“There is nothing new under the sun.” – From Ecclesiastes 1:9, the Bible
It’s a good time to remind readers of an old stock market adage: the tape makes the news. The same events look different under a flight of rising prices than a streak of falling ones, and get presented accordingly. Most news reporters work on the assumption that daily market reactions are wrapped around significant news developments (even the ones who don’t, by and large stick to reporting them that way), though the truth is that market moves often have little to do with what seems to be a high-profile piece of economic news. The moves still get explained that way, however, leaving a lot of investors and average joe’s bewildered when things seem to suddenly go the other way.
If you want to know the biggest single influence on last week’s rally, it wasn’t earnings, and it wasn’t retail sales (up 0.6% in June by the initial estimate, and absolutely rhapsodized about). If the market were as event-driven as they’re supposed to be, then Friday should have seen a big rally in reaction to the retail sales beat of expectations, rather than being mildly down (Turkey had nothing to do with it: when news of the attempted coup hit the wires in late afternoon, the tape barely flickered). No, it was the options market, as is often the case these days.
On an options expiration week (the one that includes the third Friday of the month), I will usually take a minute on that week’s Monday to look at how the SPYder (SPY) options are positioned. The SPY (the S&P 500 ETF) options are the most liquid and the least prone to being gamed by rumors of analyst opinions or corporate peccadilloes. I look for the maximal payout position for the dealers (the one where the most contracts will finish out of the money) and assume that barring some huge event that can stampede the markets, the SPY will finish very close to that price. On Monday, that strike prices appeared to be 216 for the SPY. It closed Friday at 215.83. Golly gee, what a coincidence!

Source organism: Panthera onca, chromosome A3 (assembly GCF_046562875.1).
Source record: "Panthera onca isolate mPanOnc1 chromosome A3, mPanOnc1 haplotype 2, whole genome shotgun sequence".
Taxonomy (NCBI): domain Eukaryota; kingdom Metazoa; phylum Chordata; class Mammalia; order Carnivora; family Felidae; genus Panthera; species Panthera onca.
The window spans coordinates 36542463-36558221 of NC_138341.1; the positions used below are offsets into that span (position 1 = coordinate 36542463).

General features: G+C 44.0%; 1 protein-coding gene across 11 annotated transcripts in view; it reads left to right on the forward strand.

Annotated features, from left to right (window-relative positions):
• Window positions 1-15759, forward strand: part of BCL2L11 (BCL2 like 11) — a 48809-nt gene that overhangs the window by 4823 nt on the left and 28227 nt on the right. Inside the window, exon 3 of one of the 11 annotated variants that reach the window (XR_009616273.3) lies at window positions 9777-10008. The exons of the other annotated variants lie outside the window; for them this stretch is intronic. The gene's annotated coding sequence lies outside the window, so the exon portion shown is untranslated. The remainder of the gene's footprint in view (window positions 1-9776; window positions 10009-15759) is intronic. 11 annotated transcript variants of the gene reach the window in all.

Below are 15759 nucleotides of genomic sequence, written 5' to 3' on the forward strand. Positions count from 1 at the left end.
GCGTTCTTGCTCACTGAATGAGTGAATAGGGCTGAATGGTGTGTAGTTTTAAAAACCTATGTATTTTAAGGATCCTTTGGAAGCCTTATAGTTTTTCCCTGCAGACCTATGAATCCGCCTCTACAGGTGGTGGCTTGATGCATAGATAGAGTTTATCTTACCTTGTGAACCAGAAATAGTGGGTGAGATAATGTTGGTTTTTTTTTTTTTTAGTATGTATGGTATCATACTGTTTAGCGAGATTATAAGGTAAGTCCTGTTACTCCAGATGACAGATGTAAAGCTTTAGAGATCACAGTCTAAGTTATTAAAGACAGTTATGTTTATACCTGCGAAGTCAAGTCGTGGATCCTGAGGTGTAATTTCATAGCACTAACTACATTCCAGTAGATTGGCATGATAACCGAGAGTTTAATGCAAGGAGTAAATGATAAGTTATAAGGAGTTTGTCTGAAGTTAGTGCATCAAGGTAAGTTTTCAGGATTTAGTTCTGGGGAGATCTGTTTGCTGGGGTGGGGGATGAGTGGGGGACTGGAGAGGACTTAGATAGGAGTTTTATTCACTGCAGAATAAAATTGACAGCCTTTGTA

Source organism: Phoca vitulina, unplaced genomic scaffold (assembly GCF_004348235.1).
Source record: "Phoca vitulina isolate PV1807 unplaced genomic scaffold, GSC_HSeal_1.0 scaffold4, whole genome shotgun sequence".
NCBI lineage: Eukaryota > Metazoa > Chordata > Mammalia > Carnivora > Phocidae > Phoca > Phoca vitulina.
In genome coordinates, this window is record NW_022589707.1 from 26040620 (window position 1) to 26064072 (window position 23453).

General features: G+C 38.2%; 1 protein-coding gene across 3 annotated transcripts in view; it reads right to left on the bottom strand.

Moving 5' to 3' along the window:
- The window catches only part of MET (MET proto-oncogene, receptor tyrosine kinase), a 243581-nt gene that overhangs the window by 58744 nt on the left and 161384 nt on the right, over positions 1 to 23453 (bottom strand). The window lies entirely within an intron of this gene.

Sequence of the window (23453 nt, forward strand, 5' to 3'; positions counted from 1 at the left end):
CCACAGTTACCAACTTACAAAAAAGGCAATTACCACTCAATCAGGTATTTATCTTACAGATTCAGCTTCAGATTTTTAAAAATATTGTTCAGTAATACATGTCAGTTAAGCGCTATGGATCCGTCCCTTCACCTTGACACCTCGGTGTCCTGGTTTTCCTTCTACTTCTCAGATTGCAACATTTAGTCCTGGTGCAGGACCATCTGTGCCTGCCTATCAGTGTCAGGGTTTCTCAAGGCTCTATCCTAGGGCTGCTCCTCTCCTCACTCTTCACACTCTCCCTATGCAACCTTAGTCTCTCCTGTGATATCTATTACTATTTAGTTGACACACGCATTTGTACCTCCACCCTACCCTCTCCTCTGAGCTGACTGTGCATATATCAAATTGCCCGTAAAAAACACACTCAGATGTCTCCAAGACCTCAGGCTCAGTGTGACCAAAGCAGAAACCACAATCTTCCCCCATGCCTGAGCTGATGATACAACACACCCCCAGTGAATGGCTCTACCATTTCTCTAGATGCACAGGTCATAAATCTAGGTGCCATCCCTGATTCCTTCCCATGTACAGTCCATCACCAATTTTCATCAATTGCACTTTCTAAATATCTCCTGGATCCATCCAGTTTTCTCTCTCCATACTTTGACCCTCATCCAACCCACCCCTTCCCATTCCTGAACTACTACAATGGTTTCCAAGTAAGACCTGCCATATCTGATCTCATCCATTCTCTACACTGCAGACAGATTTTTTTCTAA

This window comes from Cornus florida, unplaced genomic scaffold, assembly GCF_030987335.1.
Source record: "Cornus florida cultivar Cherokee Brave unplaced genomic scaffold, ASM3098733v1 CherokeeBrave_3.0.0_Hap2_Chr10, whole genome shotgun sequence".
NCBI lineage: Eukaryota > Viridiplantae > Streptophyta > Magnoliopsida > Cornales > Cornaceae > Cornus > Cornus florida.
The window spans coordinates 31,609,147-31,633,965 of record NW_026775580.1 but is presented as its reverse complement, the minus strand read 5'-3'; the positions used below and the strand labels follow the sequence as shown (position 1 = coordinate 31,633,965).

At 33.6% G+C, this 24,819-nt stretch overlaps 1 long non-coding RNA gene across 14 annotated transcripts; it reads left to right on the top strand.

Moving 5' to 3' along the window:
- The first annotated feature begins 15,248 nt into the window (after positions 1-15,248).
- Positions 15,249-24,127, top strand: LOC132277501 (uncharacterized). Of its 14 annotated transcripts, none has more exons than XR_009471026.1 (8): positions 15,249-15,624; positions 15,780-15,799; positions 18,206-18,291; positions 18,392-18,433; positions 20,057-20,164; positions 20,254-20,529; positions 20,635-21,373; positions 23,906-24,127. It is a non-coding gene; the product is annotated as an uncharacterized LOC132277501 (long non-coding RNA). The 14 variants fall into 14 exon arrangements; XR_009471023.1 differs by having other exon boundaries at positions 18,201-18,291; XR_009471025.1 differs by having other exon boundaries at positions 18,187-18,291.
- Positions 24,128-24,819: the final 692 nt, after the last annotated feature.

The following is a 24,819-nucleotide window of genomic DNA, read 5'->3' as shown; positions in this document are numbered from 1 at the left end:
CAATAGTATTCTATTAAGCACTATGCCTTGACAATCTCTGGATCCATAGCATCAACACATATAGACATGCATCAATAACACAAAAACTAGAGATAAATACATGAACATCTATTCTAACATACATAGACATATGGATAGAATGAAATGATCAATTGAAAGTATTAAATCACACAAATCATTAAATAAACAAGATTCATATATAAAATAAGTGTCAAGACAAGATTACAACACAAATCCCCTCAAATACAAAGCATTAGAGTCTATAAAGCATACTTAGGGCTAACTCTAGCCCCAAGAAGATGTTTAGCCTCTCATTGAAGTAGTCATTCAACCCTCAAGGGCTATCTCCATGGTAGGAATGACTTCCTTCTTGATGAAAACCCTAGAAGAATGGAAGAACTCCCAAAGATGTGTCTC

One of the best ways to push the tape during expiration week is to load up on index futures during a quiet overnight session, preferably one without too big of a big news release the next day. Since the margin requirements are low, you can buy a lot futures for not much cash (buyer warning: you can also lose a lot of money very fast that way). The next morning, everyone gushes over the market being higher while portfolio managers scratch their heads and wonder what the heck is going on (occasionally they complain, but it’s usually written off as performance-related whining). Then the public news stations and headline writers will try to find some news event to pin the move on, even though the former may have nothing at all to do with latter. Nothing new about that – when prices are rising, bulls get interviewed, and when they are falling, the bears are on camera.
Lest you think I’m going to start ranting about dark global conspiracies, I’m not. There isn’t much that’s new going on here – in my lifetime, the public media has very rarely understood much of what goes on behind the curtains in the stock market. Even now, eight years on, I would be quite taken aback to meet a business reporter who actually knew much about the credit meltdown that came at the end of the last cycle, or the Lehman bankruptcy. People have their pet theories based on what they want to be responsible and stick to them.
There aren’t any secret wizards handing out secret orders to Wall Street for some nefarious political purpose either – the denizens of Wall Street are out to make money above all else, that’s all, and when you’re a professional options dealer, it doesn’t take a whole lot of brains or money to push the tape around during weeks like the last one. You don’t need to call up your options buddies to tell them to buy futures overnight – they’re all ready and raring to go anyway, and will jump in with their surfboards as soon as it looks like there’s a wave (or until the magic strike price has been reached). It’s legal, too – you can’t prohibit dealers from hedging their positions, or there would be no dealers.
In the long run, derivatives dealers and traders have little to no direct impact on prices, and frequently have little to none in the intermediate term either. The short term is another story, and those price moves certainly can play an important psychological role in building Potemkin villages of prosperous scenes (or despair, on occasion), however, as they did last week. Just don’t let that kind of casual news flow turn you into a sudden market believer or disbeliever. For the record, earnings were not great last week, with high-profile names like Alcoa (AA) or JP Morgan (JPM) beating expectations (trumpets, cheering) even as they reported year-on-year earnings declines (in Alcoa’s case, double-digit declines in both revenue and operating earnings). Roughly two-thirds of publicly traded companies are going to beat carefully managed expectations this quarter, the same as always. As the quarter winds down next week, so will the rally, same as always. And new highs (especially marginal ones) in the stock market do not signify new eras of prosperity – same as always.